My naturally rosy complexion is so normal to me that I’d never considered it a problem. Waking up to an angry, bumpy breakout or stepping out of a hot shower with a bright red face was just normal. It’s what I did every day and I’d never given it a second thought.
But I’ve been on a strange journey over the past year or so. I started sharing my rosacea online with make-up free photos and was amazed at the volume of messages I got (and still get!) from women saying “your skin looks like mine”, relieved that they can relate to me. I was also surprised by the amount of people who have messaged to say how brave I am for sharing something as trivial as a photo of my face before applying any make-up.
BUPA research suggests that 1 in 10 of us in the UK are living with rosacea. Yet, we’re constantly bombarded with perfect images on social media. Hence why my bare skin has become quite the controversial subject matter.
Last month I visited Dr. Stefanie Williams at Eudelo in South London and she diagnosed me with two different types of rosacea. There are four variations, which cause redness and flushing in the skin. My diagnosis is two-fold: one equates to bumpy skin flushes, and the other, a firm degree of redness even in a calm state. The main thing to note about rosacea is that a level of acceptance is needed; you’re always going to have it. However, there are steps you can take to managing it, and identifying what causes it to go bananas.
Initially, there is a lot of work you can do around identifying triggers within your lifestyle. When you document your skin alongside your habits, you’ll start to notice patterns. For me, spicy foods, sugary foods, wine, stress and extreme temperatures (hot or cold) are total redness triggers. But life is too short to cut the indulgences out, so really it’s about being clever.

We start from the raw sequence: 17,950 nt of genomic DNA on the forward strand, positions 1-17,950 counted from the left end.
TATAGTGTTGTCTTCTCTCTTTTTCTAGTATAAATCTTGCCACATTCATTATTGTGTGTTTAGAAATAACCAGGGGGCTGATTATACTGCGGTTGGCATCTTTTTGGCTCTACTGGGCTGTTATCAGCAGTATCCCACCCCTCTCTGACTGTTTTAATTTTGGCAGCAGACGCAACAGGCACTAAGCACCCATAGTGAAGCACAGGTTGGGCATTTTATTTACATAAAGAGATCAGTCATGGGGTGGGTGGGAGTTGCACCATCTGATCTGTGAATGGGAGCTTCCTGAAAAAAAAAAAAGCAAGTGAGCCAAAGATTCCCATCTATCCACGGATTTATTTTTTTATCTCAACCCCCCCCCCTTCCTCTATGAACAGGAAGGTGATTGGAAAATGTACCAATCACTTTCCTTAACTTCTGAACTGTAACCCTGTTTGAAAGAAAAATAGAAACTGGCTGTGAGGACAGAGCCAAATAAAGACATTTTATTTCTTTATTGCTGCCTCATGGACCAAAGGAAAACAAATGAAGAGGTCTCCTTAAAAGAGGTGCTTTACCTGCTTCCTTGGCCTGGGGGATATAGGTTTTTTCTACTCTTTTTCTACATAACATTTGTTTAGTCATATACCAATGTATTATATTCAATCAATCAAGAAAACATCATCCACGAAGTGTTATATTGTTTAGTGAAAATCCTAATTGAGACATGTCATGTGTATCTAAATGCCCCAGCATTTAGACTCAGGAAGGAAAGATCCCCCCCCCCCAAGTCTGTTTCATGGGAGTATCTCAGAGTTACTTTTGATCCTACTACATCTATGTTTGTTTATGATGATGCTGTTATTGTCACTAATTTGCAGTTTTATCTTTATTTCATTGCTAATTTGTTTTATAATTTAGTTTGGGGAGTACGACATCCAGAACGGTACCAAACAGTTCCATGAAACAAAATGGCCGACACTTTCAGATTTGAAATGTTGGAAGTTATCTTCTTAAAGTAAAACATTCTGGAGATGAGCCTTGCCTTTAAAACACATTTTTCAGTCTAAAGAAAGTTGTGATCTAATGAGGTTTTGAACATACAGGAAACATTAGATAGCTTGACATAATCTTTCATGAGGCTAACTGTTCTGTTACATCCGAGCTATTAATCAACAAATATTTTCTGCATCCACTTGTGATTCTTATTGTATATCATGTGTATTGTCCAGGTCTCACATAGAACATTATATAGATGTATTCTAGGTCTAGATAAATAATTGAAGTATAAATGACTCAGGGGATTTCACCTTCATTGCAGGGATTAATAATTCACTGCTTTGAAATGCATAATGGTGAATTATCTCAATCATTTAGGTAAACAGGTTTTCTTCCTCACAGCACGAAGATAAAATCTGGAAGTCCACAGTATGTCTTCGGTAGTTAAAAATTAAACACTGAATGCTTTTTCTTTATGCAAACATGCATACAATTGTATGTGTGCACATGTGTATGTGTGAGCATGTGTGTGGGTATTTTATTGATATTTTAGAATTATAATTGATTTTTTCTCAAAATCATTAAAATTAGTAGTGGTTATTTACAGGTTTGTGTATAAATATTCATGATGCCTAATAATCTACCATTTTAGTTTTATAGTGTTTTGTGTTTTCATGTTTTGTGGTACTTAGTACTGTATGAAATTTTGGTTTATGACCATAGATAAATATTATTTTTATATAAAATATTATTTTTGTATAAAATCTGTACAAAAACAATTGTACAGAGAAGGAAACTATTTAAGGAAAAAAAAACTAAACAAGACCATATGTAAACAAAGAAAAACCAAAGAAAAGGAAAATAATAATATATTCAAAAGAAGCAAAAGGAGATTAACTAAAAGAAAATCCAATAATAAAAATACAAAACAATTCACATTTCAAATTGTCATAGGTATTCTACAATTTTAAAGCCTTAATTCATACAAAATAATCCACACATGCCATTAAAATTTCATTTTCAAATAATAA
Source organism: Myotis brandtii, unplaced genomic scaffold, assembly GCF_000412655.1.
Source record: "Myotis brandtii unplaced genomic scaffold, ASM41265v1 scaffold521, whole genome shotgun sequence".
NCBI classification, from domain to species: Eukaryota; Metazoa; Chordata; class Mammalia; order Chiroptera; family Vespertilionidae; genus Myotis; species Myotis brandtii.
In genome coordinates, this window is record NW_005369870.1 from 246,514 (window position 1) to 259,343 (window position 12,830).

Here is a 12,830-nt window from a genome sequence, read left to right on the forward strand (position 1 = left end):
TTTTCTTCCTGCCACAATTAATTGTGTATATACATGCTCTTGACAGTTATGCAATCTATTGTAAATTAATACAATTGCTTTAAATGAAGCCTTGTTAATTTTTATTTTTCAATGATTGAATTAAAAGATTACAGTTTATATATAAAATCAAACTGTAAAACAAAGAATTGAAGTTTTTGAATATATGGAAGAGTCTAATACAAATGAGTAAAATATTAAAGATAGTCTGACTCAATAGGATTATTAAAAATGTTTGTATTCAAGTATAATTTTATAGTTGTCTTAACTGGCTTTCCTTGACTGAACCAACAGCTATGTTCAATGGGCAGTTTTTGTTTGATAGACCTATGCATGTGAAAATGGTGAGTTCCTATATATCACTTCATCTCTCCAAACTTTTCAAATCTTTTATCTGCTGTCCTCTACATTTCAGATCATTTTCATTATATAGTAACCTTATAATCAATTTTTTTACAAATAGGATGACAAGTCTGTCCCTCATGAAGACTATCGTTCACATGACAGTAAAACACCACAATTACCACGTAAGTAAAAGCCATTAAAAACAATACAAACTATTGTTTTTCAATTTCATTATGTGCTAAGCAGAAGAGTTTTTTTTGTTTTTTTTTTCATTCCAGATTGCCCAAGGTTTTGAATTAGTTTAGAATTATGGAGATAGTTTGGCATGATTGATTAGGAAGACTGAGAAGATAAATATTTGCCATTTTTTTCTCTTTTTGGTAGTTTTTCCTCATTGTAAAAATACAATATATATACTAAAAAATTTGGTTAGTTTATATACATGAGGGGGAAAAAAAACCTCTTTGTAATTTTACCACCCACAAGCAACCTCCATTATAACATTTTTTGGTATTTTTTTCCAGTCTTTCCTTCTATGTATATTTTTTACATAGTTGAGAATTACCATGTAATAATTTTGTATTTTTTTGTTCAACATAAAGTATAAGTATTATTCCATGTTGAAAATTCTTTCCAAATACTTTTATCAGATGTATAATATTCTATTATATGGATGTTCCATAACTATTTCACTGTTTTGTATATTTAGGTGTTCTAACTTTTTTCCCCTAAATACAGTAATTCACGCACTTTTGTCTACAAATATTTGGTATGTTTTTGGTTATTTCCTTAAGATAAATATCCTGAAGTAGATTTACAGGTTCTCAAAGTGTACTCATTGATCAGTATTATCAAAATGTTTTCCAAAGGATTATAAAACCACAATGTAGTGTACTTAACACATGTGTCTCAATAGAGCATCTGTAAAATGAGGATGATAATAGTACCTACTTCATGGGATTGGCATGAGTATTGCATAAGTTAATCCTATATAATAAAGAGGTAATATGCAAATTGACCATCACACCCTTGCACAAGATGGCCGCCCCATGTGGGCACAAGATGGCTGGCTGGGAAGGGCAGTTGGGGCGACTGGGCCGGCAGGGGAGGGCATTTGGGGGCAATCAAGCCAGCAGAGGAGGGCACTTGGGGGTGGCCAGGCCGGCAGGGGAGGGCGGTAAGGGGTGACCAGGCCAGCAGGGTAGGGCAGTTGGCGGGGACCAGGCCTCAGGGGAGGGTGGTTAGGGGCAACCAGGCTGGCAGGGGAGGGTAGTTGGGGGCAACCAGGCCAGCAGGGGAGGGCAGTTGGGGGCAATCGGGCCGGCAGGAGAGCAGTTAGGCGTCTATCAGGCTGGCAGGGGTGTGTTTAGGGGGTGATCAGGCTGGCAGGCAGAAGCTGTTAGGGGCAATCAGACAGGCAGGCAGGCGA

Personally, I’ll avoid venturing out into the freezing cold for a bottle of wine and some chocolate cake the night before a special occasion. Lex from Talonted Lex blog has created a number of resources that you can download to effectively track and analyse your rosacea patterns.
Then there are the changes you can make to your beauty regime. For me, the first rule was the hardest: flannels are the devil. Any kind of abrasion to your skin can initiate the redness equivalent of World War Three, so removing make-up and cleansing your skin need to be simple and gentle – ideally with a cream cleanser like Cetaphil and your hands. Massage the formula into your skin gently to remove make-up and SPF, which you should be wearing every single day in as high a factor as possible. Your entire routine should ideally be fragrance-free and fuss-free.
Moving onto your make-up, nailing your coverage is key. For me, the ultimate remedy is the IT Cosmetics CC Cream, which gives a completely flawless finish but looks like you’re barely wearing anything because it has a dewy sheen. The right brush when applying will also do the work for you – work it in with the Real Techniques Expert Face Brush, taking circular motions all over and then patting product on to build cover in those extra-angry areas.
I’m on a journey with my skin and am still learning new tricks. It still impacts how attractive I feel in myself, especially when it flares up. When it comes to sharing make-up free photos with like-minded women in the name of challenging the perception of what we see as normal, I’m all for it. But sitting make-up free in front of a guy I am dating? At this point in time, it is something that is never going to happen.
For now managing my triggers and taking pride in my make-up is a confidence boost, and in time I hope I will grow to love what is an everyday part of my appearance.
Follow Rose’s journey on Instagram @mixedgemsbeauty. For more help and advice with dealing with rosacea, read Shabir’s guide: Rosacea Uncovered.